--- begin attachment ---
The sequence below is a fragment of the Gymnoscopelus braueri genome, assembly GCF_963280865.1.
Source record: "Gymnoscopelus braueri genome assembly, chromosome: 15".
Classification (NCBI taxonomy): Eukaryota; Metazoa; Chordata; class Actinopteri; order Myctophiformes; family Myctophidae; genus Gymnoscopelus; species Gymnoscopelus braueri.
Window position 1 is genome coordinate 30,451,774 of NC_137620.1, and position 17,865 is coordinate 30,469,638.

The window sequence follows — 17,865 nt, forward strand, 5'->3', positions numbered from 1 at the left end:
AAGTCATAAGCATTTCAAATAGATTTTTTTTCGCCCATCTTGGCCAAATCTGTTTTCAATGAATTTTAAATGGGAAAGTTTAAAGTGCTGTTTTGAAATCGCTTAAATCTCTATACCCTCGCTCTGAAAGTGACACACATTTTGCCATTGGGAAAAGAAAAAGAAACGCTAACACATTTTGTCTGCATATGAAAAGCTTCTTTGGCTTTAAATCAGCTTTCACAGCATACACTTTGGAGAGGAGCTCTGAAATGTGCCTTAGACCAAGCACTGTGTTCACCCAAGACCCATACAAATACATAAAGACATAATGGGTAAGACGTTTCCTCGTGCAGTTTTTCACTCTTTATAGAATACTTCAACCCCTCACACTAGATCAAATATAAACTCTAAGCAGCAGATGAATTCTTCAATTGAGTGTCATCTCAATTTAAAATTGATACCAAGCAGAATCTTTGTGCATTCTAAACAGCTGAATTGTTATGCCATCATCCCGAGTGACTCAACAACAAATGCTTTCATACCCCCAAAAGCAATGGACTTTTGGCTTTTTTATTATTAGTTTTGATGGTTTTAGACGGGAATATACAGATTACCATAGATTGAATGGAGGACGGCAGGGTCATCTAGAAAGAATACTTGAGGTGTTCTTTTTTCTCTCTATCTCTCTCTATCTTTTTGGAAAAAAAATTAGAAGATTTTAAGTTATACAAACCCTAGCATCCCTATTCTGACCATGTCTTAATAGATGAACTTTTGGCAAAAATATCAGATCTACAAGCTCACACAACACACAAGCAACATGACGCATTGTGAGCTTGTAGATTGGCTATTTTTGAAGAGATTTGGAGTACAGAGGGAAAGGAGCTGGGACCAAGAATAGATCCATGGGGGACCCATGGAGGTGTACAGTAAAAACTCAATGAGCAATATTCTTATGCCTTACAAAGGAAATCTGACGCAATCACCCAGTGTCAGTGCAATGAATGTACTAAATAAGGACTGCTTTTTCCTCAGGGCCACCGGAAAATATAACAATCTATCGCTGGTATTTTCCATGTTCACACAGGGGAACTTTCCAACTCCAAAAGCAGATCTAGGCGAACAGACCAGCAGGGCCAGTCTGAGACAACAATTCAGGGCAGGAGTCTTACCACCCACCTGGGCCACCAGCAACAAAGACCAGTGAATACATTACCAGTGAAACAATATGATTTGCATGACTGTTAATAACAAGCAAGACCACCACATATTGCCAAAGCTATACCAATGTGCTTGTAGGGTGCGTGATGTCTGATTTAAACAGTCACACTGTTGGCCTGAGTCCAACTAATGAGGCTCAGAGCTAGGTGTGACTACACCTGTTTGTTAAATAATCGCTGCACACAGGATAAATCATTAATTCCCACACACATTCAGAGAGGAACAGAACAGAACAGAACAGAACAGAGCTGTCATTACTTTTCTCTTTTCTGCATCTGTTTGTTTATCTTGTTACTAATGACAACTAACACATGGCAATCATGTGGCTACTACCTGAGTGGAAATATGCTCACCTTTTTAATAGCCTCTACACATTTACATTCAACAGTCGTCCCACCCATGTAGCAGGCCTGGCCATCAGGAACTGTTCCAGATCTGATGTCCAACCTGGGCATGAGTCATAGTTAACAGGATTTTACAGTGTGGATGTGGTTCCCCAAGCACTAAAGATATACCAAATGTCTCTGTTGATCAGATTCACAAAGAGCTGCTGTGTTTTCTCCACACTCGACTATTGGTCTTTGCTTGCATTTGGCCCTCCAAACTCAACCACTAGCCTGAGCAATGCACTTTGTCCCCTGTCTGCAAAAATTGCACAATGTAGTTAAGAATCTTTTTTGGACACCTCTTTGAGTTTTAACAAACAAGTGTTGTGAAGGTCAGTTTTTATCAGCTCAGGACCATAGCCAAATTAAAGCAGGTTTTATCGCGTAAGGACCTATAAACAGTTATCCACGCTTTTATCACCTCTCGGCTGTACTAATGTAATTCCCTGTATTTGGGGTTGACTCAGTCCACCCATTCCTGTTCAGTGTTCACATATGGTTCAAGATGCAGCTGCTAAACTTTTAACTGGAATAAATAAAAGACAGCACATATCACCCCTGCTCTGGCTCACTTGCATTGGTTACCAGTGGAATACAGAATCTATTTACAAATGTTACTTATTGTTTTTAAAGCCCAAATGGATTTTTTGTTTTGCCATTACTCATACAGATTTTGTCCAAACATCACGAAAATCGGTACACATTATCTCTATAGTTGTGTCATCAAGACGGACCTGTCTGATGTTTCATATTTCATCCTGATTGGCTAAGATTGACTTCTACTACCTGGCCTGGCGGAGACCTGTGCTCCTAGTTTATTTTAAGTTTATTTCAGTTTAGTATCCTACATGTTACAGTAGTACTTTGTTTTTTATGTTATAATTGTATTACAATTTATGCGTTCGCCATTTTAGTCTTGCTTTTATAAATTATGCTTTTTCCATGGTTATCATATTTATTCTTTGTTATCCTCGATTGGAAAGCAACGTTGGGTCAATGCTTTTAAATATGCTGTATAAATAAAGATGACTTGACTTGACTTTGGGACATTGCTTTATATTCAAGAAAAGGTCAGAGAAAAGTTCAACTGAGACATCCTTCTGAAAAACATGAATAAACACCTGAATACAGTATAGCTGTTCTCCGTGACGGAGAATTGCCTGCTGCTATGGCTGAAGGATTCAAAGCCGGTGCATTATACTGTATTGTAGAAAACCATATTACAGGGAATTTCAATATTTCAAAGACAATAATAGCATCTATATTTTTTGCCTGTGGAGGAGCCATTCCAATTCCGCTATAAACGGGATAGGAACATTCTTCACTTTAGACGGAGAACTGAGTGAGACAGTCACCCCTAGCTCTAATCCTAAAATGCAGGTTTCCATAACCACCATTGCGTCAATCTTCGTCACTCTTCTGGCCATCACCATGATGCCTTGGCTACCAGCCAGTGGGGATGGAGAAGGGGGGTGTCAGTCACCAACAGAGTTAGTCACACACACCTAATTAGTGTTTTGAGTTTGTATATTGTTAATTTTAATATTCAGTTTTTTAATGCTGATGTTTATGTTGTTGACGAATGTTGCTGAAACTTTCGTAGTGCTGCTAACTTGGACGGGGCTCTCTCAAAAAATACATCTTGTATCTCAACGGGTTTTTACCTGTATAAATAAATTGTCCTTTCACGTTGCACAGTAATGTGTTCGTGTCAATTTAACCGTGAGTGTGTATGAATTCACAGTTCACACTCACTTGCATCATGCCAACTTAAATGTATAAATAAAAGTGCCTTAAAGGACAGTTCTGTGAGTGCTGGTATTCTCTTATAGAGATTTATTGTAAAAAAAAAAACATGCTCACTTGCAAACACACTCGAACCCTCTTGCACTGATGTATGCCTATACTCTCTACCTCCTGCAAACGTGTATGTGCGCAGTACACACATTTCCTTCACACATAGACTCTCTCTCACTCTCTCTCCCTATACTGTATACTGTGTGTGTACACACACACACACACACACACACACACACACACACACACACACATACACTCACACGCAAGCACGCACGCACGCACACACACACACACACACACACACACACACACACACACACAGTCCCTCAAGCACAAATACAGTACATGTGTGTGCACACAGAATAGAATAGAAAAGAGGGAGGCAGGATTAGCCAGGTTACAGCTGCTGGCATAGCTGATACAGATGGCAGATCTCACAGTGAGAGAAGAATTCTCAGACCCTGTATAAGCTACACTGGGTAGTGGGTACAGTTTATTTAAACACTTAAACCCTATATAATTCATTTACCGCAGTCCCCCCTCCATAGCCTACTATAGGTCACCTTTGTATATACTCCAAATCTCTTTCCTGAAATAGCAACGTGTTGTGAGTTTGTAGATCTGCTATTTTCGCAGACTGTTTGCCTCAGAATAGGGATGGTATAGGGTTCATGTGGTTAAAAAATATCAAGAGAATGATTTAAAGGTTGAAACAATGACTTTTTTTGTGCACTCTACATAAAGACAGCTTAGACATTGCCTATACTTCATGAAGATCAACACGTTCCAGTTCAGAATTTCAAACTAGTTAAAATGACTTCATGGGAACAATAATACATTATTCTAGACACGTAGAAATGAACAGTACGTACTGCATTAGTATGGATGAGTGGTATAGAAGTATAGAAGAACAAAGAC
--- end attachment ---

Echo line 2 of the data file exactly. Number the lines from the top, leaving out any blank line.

Source record: "Gymnoscopelus braueri genome assembly, chromosome: 15".